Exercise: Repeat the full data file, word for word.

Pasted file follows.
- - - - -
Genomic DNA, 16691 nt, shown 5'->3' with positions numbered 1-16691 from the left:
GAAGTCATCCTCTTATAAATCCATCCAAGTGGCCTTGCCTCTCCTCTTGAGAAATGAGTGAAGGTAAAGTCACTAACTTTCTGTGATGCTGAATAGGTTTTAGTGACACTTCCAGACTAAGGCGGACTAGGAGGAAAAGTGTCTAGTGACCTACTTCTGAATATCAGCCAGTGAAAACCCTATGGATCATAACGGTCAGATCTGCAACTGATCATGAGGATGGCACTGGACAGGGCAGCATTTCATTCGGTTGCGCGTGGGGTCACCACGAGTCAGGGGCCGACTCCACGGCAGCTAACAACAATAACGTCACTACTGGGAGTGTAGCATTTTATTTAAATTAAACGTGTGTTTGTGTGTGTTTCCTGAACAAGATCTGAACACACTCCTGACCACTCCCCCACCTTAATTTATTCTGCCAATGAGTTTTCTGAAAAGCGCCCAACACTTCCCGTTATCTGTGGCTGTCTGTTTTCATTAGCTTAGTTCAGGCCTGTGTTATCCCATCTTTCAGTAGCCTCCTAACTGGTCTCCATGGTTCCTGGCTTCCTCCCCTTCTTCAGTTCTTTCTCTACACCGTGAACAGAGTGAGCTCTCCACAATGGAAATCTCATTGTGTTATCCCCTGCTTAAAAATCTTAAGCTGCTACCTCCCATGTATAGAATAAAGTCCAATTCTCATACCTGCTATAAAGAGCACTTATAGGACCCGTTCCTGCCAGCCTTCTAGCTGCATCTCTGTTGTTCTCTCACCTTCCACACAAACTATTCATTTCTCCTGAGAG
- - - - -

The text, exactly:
Genomic DNA, 16691 nt, shown 5'->3' with positions numbered 1-16691 from the left:
GAAGTCATCCTCTTATAAATCCATCCAAGTGGCCTTGCCTCTCCTCTTGAGAAATGAGTGAAGGTAAAGTCACTAACTTTCTGTGATGCTGAATAGGTTTTAGTGACACTTCCAGACTAAGGCGGACTAGGAGGAAAAGTGTCTAGTGACCTACTTCTGAATATCAGCCAGTGAAAACCCTATGGATCATAACGGTCAGATCTGCAACTGATCATGAGGATGGCACTGGACAGGGCAGCATTTCATTCGGTTGCGCGTGGGGTCACCACGAGTCAGGGGCCGACTCCACGGCAGCTAACAACAATAACGTCACTACTGGGAGTGTAGCATTTTATTTAAATTAAACGTGTGTTTGTGTGTGTTTCCTGAACAAGATCTGAACACACTCCTGACCACTCCCCCACCTTAATTTATTCTGCCAATGAGTTTTCTGAAAAGCGCCCAACACTTCCCGTTATCTGTGGCTGTCTGTTTTCATTAGCTTAGTTCAGGCCTGTGTTATCCCATCTTTCAGTAGCCTCCTAACTGGTCTCCATGGTTCCTGGCTTCCTCCCCTTCTTCAGTTCTTTCTCTACACCGTGAACAGAGTGAGCTCTCCACAATGGAAATCTCATTGTGTTATCCCCTGCTTAAAAATCTTAAGCTGCTACCTCCCATGTATAGAATAAAGTCCAATTCTCATACCTGCTATAAAGAGCACTTATAGGACCCGTTCCTGCCAGCCTTCTAGCTGCATCTCTGTTGTTCTCTCACCTTCCACACAAACTATTCATTTCTCCTGAGAG